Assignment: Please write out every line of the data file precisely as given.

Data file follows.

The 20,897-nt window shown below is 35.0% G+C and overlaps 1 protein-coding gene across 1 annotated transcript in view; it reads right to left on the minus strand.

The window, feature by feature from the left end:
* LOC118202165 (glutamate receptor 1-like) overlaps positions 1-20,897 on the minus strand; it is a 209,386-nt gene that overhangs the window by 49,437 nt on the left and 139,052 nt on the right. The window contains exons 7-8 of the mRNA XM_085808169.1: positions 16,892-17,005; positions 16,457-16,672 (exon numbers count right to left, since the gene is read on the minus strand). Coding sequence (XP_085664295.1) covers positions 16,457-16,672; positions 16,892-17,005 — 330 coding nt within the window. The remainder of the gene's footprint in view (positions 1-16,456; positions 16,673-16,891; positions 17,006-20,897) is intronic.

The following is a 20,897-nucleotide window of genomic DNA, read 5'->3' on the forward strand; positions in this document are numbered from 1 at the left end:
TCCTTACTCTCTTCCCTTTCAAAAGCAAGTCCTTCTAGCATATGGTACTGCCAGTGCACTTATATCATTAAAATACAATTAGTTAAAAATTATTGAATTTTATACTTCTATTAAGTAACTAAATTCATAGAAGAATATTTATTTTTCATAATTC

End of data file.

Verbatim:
The 20,897-nt window shown below is 35.0% G+C and overlaps 1 protein-coding gene across 1 annotated transcript in view; it reads right to left on the minus strand.

The window, feature by feature from the left end:
* LOC118202165 (glutamate receptor 1-like) overlaps positions 1-20,897 on the minus strand; it is a 209,386-nt gene that overhangs the window by 49,437 nt on the left and 139,052 nt on the right. The window contains exons 7-8 of the mRNA XM_085808169.1: positions 16,892-17,005; positions 16,457-16,672 (exon numbers count right to left, since the gene is read on the minus strand). Coding sequence (XP_085664295.1) covers positions 16,457-16,672; positions 16,892-17,005 — 330 coding nt within the window. The remainder of the gene's footprint in view (positions 1-16,456; positions 16,673-16,891; positions 17,006-20,897) is intronic.

The following is a 20,897-nucleotide window of genomic DNA, read 5'->3' on the forward strand; positions in this document are numbered from 1 at the left end:
TCCTTACTCTCTTCCCTTTCAAAAGCAAGTCCTTCTAGCATATGGTACTGCCAGTGCACTTATATCATTAAAATACAATTAGTTAAAAATTATTGAATTTTATACTTCTATTAAGTAACTAAATTCATAGAAGAATATTTATTTTTCATAATTC